More than two decades ago, Chheav Hong toiled on a modest plot of land, cultivating just over one hectare. Today, the landscape has transformed as HONG ECOFARM and spans more than nine hectares, showcasing a resilient and diverse farming system.

Despite the arid, red soil indicative of dry seasons, Hong’s farm stays lush and green, drawing farmers from various provinces to witness his success.

Speaking to The Post, the 66-year-old residing in Samrong village, Samrong commune, Sotr Nikum district of Siem Reap province, originally lived as typical farmers, concentrating solely on rice cultivation. However, driven by a passion for growing crops, he expanded into vegetable farming on unused land.

Recalling his farming journey that commenced in 2000, he confesses to initially following conventional practices, lacking knowledge, taking risks and investing substantial energy and capital. Despite the effort, his yields were disappointingly low. Engrossed in traditional farming for over a decade, he didn’t seek agricultural technical skills from any institution.

In 2012, with the availability of short training courses on organic farming techniques through the government and the Ministry of Agriculture, Forestry and Fisheries, he enrolled in all of them. Armed with newfound knowledge, he transitioned gradually from traditional, low yield methods to a modern farming system. By 2016, he ventured into successfully cultivating organic vegetables.

“Before, we relied on traditional methods without specific techniques, resulting in poor yields. Yet, after receiving training from agricultural officials, I sought to understand cultivation techniques, resulting in noticeable progress,” he shares.

Hong shares that by embracing technical methods, he consistently achieves favourable yields annually. This triumph allows him to accumulate capital, resulting in the expansion of his farmland from just over one hectare to nine hectares. 

Across this extensive area, he engages in mixed crop farming on six hectares, including the establishment of ponds for raising ray-finned fish and red Tilapia. The remaining three hectares are dedicated to cultivating Cambodia’s renowned “Phkar Romduol” rice.

Seasonal cultivation

In building this diverse system, he erected nine net houses, each spanning 46 meters in length and 25 meters in width, at an estimated cost of $30,000 per net house. Among his regular crops are cherry tomatoes, bell peppers and assorted fruit. Additionally, he cultivates lettuce, curly cabbage, kale and mustard greens, although these are grown seasonally. 

In December, when curly cabbage and mustard greens prices decrease, he transitions to growing lettuce for international consumers, as it commands a higher price.

He shares that concerns about finding buyers for his vegetables don’t trouble him, given his routine sales to wholesale buyers. The pricing structure for his produce is clear: lettuce is marked at 6,000 riel ($1.50) per kilogram, kale at 4,000 riel per kilogram and curly cabbage varies between 2,000 to 2,500 riel per kilogram. Cherry tomatoes, priced at $3.5 per kilogram, maintain a stable market value. 

The period from planting to harvesting spans 75 days, and the high demand for his tomatoes among wholesale buyers in Siem Reap and Phnom Penh’s markets and supermarkets is consistent.

Hong reveals that he annually produces 12 tonnes of rice and supplements this with rice bought from farmers in his community. Combining the rice he cultivates with the purchased rice results in around 30 tonnes per season. Following this, he mills the combined harvest into milled rice for sale.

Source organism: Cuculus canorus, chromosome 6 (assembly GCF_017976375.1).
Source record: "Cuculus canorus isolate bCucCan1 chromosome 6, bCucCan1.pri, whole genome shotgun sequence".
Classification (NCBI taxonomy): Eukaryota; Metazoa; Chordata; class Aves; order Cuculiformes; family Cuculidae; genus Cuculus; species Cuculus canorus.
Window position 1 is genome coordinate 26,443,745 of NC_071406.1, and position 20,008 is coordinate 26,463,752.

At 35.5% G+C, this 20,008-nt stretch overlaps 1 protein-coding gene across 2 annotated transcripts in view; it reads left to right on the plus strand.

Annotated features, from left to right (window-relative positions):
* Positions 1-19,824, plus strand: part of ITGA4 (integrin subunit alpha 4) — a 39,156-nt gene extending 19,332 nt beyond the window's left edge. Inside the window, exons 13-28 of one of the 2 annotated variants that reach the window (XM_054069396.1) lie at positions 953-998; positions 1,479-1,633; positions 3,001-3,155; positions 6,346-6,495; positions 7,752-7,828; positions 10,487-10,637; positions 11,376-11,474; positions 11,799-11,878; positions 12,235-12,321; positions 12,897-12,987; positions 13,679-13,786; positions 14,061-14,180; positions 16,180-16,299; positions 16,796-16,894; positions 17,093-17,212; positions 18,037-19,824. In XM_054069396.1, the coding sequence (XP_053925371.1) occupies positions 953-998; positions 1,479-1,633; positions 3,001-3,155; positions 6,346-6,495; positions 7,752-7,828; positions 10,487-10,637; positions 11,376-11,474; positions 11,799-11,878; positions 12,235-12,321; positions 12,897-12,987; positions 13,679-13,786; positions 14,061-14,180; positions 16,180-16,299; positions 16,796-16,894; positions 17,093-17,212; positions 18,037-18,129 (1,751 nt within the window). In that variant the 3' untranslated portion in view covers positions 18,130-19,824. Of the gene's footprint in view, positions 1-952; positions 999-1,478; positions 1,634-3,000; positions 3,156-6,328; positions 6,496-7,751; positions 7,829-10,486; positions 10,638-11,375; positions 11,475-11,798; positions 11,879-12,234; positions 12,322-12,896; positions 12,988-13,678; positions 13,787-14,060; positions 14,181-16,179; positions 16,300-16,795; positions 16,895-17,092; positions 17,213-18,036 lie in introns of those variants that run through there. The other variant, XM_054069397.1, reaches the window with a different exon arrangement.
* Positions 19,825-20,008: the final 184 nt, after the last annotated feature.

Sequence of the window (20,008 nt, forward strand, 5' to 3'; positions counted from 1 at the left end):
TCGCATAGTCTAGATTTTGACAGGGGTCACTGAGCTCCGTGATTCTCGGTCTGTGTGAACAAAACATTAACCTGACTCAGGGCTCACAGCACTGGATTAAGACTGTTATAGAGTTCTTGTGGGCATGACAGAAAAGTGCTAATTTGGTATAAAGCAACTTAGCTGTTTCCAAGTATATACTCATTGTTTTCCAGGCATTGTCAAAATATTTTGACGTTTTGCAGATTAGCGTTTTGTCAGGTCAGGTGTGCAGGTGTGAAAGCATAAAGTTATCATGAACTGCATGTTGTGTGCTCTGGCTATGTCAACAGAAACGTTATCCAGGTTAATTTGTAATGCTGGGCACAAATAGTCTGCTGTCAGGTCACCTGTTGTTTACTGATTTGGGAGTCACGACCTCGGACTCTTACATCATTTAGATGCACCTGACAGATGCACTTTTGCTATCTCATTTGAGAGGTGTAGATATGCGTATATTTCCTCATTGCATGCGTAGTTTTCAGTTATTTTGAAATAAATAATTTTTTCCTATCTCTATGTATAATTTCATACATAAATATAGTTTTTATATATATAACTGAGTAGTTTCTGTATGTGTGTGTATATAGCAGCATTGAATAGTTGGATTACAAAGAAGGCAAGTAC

Farming praise

Recognising his farming success, the Siem Reap provincial Department of Agriculture, Forestry and Fisheries, alongside the Ministry of Agriculture, regularly commends the productivity of his farm.

Almost every week, farmers from various provinces make a pilgrimage to his farm, and men and women from 26 different countries engaged in USAID projects also frequent his agricultural haven.

Tea Kim Soth, Siem Reap’s agriculture department director, praises Hong as a genuine and exemplary farmer, especially in diversified farming.

The department regularly shares cultivation techniques with him, ensuring his vegetables are grown within net houses without pesticides. He relies mostly on self-produced compost.

“His farm captivates not only local farmers but also intrigues foreigners, government officials, lawmakers and agriculture ministry representatives,” Kim Soth mentions.

Khim Finan, the ministry’s spokesperson, says that each province currently boasts several model farmers. The ministry tirelessly promotes modern agricultural techniques, drawing from both its research and successful experiences across the country.

He notes the ministry’s core principle: transitioning from family farming to industrial farming by nurturing large-scale communities known as modern farming communities. In the context of vegetable cultivation, the ministry encourages larger communities with cooperative production and shared management to cut costs and ensure a sustainable supply—a top priority for the ministry.

“For farmers who feel they lack technical expertise, the ministry opens a gateway, allowing farmers nationwide to join communities fostering large-scale production of quality goods at competitive prices, meeting market demands,” Finan says.

Hong has a vision for his farming that goes beyond the mere production of agricultural goods.

“In the future, my goal is to establish agro-tourism by offering guests temporary accommodations with cooking facilities. This farm boasts a picturesque green landscape throughout all seasons,” he shares.